I think he sells himself short here. Women aren't the only people that have to hunt for a fit. I'm a tall, lanky guy. Most medium shirts are too short, and my shoulders swim in a large. Like any good scientist, I've trialled and erred my way to brands that fit (thank you American Apparel medium 50/50s), but this discovery process is a pain in the ass. Here's the upside, browse through clothes online, and everything fits, see how it looks on someone with your shape.
There are some big challenges of course. A brand's sizing will vary from design to design. I bought a pair of Nike 11s that fit, after trying another Nike 11 that didn't. Then, how consistent is the sizing after manufacturing, after washing?
Sigh, somebody start this, and I'd love to help.
I thought of another use for this article. It would make a good interview question: which of these products would you be most proud to be a part of?
But major problems: clothing even within brand-lines changes regularly. Annual or semi-annual updates. Manufacturer changes. I have found size changes within colors even (BR boot cut chinos in khaki versus brown; major differences). And then identifying the clothes in the first place. We going to be scanning bar codes?
Also getting support from the retailers -- both on sharing data and collecting it (they have much better chance of getting data from customers -- attach the web address to the clothes tag). But this will compel more online purchases and reduce return-churn, so they have an incentive to participate and monetize this.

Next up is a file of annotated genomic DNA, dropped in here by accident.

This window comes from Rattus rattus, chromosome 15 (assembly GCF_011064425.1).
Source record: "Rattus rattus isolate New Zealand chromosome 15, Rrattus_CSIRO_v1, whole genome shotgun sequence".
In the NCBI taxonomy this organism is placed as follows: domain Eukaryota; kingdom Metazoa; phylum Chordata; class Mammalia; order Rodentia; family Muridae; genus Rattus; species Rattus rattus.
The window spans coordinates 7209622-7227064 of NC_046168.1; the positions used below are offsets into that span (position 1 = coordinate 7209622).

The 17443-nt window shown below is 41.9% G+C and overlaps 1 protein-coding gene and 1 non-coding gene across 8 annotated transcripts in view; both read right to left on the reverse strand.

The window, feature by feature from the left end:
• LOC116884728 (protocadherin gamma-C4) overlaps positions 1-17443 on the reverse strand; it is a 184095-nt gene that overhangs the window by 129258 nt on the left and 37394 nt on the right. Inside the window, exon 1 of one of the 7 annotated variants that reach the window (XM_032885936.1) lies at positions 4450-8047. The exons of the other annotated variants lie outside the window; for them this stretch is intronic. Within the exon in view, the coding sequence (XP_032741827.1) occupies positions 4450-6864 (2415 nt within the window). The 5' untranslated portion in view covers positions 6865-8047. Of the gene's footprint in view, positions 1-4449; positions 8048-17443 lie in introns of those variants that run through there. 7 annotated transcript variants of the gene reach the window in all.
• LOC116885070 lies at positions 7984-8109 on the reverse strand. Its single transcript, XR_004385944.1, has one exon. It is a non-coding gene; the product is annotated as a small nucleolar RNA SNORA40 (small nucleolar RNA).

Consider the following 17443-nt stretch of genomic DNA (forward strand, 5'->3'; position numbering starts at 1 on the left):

Here's the obvious drawback: you're pretty much limited to running shoes and suits. But then, these are some of the more risky expenditures, and it's even more crucial for these items to fit than it is for your sweatshirt to fit.
Still, I can imagine a lot more money being spent on clothes if all it takes is an image and an impulse. When the clothes arrive and they fit...then you don't feel like an jerk.
TechCrunch says they've raised $28 million since 2006. That is a boatload of money. They should split into at least two companies: one to represent and engage the users that will pay with their personal information, and another to integrate retailers with a suitably featured API.
If it becomes popular for people to store the entire laundry list of their personal information online (even something mundane like an inseam), then there is plenty of work to be done to upgrade the universe of e-commerce out there into such a store. It's a natural place for Amazon, eBay/PayPal, Facebook, or Google to be.
I suppose my point is that entrepreneurs are spending too much time solving mundane, every-day problems which aren't that bad as opposed to looking at the big picture. I mean, don't get me wrong, I recognize that not everyone is going to build the next facebook... but if we don't strive for that, doesn't that eliminate the risk - and ultimately, the charm - of entrepreneurship? Or am I just bitter?
I'm starting to think it might just be the latter.
First, I really wouldn't say Facebook was a big idea when it started. It was about getting Harvard students laid, with some long-shot plans about connecting the world together gradually over time. I could come up with some half-baked paths that a few of my ideas may follow to become a huge company, but of course that is more about luck down the road. I like to focus on ideas that can solve a problem right now and make money.